Kirsty Lang is a solicitor at Lyons Davidson and a graduate of the 2008 recession. In this piece she offers her tips for students on seeking a traineeship in difficult times.

1. Network, network, network!

Open a LinkedIn account and add your peers, lecturers and any other legal connections you have then reach out to people in their networks that specialise in areas of law in which you wish to practise. Attend free networking events such as university law fairs and the Lawscot Student Roadshow. Attend further training seminars run by the Law Society and other organisations such as the Royal Faculty of Procurators. Join organisations for prospective lawyers such as TANQ. If you come from an ethnic minority background, you should also consider joining SEMLA. It is important to expand your network since this will increase your chances of meeting people who can advance your career. After all, it only takes one person to see your potential for you to achieve that all-important traineeship. 

2. Apply for (virtual) summer placements and internships

If you are currently a student, applying for summer placements and internships is a good way to test your CV, get interview experience and if you are successful, you will have the benefit of first- hand practical experience of a law firm. In addition, firms will often select people for traineeships from those programmes. Moreover, many firms are now offering these virtually. Don’t be put off applying if you are a recent graduate. A potential traineeship offer for 2022 or 2023 is better than no traineeship at all and I have seen many graduates rewarded with future traineeships for persisting with such applications after graduation.

3. Volunteer

Both law clinics and the Citizens Advice Bureau rely on volunteers to provide legal advice to those who could not otherwise afford it. Volunteering is a chance not only to bulk up the experience in your CV but also to give back to those in need. A win-win for all parties involved and the chance to be exposed to a number of different areas of law.

4. Work as a paralegal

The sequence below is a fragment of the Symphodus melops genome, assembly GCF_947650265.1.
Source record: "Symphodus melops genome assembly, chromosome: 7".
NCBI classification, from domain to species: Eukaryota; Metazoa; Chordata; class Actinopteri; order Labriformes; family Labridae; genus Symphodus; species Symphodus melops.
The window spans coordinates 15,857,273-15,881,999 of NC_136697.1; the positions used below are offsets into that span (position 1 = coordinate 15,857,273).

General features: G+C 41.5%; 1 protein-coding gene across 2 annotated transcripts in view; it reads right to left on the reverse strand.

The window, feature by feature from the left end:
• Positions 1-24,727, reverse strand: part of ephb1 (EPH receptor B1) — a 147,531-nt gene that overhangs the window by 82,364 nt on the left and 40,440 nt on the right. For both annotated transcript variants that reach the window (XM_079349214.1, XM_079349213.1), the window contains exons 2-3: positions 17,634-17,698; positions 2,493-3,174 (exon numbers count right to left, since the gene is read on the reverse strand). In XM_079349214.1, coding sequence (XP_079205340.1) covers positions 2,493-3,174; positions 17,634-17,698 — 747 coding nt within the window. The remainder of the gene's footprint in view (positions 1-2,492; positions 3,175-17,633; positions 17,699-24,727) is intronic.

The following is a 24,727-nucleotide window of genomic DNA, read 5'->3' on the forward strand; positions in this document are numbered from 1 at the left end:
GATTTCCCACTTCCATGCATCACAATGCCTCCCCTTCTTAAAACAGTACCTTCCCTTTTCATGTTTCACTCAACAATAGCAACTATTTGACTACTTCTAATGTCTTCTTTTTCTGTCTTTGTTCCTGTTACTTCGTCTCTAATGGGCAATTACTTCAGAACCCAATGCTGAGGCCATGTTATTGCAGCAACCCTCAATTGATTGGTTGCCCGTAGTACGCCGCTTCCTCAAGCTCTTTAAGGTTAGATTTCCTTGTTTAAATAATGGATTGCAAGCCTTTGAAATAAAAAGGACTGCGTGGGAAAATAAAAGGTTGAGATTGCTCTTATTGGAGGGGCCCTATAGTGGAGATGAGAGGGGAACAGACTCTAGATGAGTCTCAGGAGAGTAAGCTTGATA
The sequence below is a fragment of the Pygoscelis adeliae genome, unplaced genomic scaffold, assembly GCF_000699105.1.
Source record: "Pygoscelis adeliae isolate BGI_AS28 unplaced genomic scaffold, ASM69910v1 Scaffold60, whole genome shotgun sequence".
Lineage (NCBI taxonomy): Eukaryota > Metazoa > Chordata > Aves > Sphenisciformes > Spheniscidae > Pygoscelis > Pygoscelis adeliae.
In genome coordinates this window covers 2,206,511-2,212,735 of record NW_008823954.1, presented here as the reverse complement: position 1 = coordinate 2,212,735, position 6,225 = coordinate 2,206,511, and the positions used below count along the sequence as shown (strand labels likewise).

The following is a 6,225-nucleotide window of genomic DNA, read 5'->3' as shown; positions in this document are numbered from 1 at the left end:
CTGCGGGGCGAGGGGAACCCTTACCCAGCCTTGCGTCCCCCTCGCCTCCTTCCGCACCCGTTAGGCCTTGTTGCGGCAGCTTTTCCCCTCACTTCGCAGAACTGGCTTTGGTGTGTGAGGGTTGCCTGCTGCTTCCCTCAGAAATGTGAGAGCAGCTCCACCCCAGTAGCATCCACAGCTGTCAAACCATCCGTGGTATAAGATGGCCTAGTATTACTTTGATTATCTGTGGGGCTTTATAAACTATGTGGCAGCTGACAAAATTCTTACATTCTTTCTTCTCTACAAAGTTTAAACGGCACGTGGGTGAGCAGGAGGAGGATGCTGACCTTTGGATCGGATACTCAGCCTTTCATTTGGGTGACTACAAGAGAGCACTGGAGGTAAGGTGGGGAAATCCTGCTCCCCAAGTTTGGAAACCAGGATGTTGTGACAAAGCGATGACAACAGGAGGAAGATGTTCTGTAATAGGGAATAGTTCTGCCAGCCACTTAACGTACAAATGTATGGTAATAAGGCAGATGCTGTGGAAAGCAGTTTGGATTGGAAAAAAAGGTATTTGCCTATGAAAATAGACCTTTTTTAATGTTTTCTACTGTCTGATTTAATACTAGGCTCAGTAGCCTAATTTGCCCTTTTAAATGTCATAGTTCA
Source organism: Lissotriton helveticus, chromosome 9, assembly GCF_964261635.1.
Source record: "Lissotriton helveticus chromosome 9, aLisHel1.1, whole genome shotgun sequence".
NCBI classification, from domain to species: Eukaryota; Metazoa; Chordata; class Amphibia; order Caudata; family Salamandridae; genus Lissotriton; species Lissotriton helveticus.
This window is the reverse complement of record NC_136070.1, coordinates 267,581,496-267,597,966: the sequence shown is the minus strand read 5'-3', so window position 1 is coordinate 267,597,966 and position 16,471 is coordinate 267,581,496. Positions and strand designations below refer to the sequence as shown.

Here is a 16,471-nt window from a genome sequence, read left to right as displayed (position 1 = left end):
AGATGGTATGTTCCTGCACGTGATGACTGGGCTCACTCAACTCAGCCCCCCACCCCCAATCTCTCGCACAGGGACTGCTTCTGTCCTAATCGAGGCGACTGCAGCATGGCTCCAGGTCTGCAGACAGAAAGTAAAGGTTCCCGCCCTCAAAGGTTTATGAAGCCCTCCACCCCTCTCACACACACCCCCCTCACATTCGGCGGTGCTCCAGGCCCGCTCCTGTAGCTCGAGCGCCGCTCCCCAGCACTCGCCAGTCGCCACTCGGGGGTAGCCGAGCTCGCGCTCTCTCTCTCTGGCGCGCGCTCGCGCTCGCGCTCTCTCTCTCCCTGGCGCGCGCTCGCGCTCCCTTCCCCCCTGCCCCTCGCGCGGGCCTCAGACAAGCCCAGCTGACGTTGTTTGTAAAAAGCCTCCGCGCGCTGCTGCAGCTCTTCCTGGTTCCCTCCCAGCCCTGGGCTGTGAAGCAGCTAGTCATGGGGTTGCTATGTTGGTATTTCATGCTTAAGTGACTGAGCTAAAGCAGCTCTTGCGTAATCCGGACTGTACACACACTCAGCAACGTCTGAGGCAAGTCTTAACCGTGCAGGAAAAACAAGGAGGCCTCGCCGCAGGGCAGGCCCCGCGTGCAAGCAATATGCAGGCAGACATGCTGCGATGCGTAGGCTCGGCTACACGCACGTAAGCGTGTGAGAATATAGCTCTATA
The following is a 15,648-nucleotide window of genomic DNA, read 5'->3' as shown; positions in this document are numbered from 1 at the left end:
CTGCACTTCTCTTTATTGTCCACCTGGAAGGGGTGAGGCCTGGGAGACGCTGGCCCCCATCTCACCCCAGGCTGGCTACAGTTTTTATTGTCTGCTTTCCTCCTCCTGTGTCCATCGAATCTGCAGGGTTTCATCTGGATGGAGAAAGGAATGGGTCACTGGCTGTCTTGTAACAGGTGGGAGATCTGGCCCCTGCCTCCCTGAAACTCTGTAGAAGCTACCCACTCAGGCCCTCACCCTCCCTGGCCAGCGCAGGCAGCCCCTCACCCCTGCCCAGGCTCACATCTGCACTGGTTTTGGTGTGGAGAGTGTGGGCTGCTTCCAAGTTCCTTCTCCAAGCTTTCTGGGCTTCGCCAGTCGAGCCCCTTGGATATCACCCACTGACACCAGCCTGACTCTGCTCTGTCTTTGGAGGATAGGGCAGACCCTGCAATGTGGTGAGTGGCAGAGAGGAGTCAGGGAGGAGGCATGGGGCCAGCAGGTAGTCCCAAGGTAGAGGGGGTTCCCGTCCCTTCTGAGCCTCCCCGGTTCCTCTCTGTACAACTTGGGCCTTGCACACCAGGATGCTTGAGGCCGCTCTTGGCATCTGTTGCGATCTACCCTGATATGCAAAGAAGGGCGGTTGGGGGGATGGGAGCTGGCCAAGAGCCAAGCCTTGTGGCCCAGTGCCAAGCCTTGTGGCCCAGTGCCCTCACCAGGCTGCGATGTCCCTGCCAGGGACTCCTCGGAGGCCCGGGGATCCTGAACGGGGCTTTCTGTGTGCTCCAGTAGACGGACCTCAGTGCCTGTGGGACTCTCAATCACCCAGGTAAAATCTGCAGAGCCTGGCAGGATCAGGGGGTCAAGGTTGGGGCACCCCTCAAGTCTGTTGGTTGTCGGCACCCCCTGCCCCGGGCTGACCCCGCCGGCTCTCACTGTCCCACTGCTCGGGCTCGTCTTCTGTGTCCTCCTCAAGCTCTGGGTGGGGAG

There is overlap between the work of paralegals and solicitors (particularly in relation to pre-litigation work) so it will give you invaluable transferrable skills and great on the job experience. Moreover, it will get your foot in the door of a law firm. For example, I have worked at firms where all of the trainees were previously paralegals with the firm. You will also get paid to develop your skills and experience. Another win-win.

5. Tailor your CV

If you are applying for traineeships in multiple areas of law, have a CV for every area in which you wish to apply. Then tailor it to every firm to which you apply. To stand out from the crowd, your CV and covering letter needs to show not only that you would be good at a specific area of law but also that you would be a good fit for that specific firm. This is particularly true for firms that have specific application forms instead of CVs and covering letters. Read the firm’s website thoroughly and any news articles or Legal 500 entries involving the firm. You need to know what their firm’s core values are, their recent achievements and future goals. And please don’t forget to contact your university’s career service for advice on your CV. Leave no potential resource untapped.

6. Practise your interview technique

This means working on everything from your answers to standard questions (such as “why this area of law?” and “what attracted you to this firm?”) to your body language. Learn to sell yourself. Use the STAR method for competency-based questions. Ask questions about the firm that show you really know the firm. Underline the skills you’ve developed and how they are relevant to the position to which you are applying rather than just describing what you did when discussing prior experience. Ask for feedback after interviews. Reflect on how you could improve. 

7. Get yourself a mentor

The Law Society offers a mentoring scheme whereby someone already in the profession will give you advice on how to progress your career. This mentor may also have contacts that can help you navigate your options. If you cannot find a mentor in your desired area of law via the scheme, reach out to your network and see if they know someone who could help. For example, there are plenty of experienced solicitors on LinkedIn who are more than happy to look over CVs and give advice to students and graduates.

8. Get your name out there

People need to be able to see you and what you have achieved in order to hire you. The Scottish Legal News run a feature each issue called “Lawyers of Tomorrow” and, if you are chosen, they will basically run a free advert for you highlighting your achievements and experience.

9. Be flexible with opportunities

Apply for a wide range of firms. Don’t make assumptions about your training experience based purely on the size of firm. The size of firm doesn’t necessarily dictate your experience. Smaller firms can still expose you to a number of interesting areas of law and an overall hands-on working environment. Moreover, starting at one size of firm doesn’t preclude you from moving to a different type or size of firm after qualification if you so wish. Qualification is just the start of your career and there are always opportunities for those who not only work hard but are flexible.

10. Be persistent

Anything worth having is worth fighting for and obtaining a traineeship is a numbers game. This has been especially true this year. You cannot control what happen next with the virus or the economy. All you can control is how proactive and persistent you are to the challenge in front of you. So hold your head high, follow these tips and hopefully 2021 will turn out to be your year! Good luck!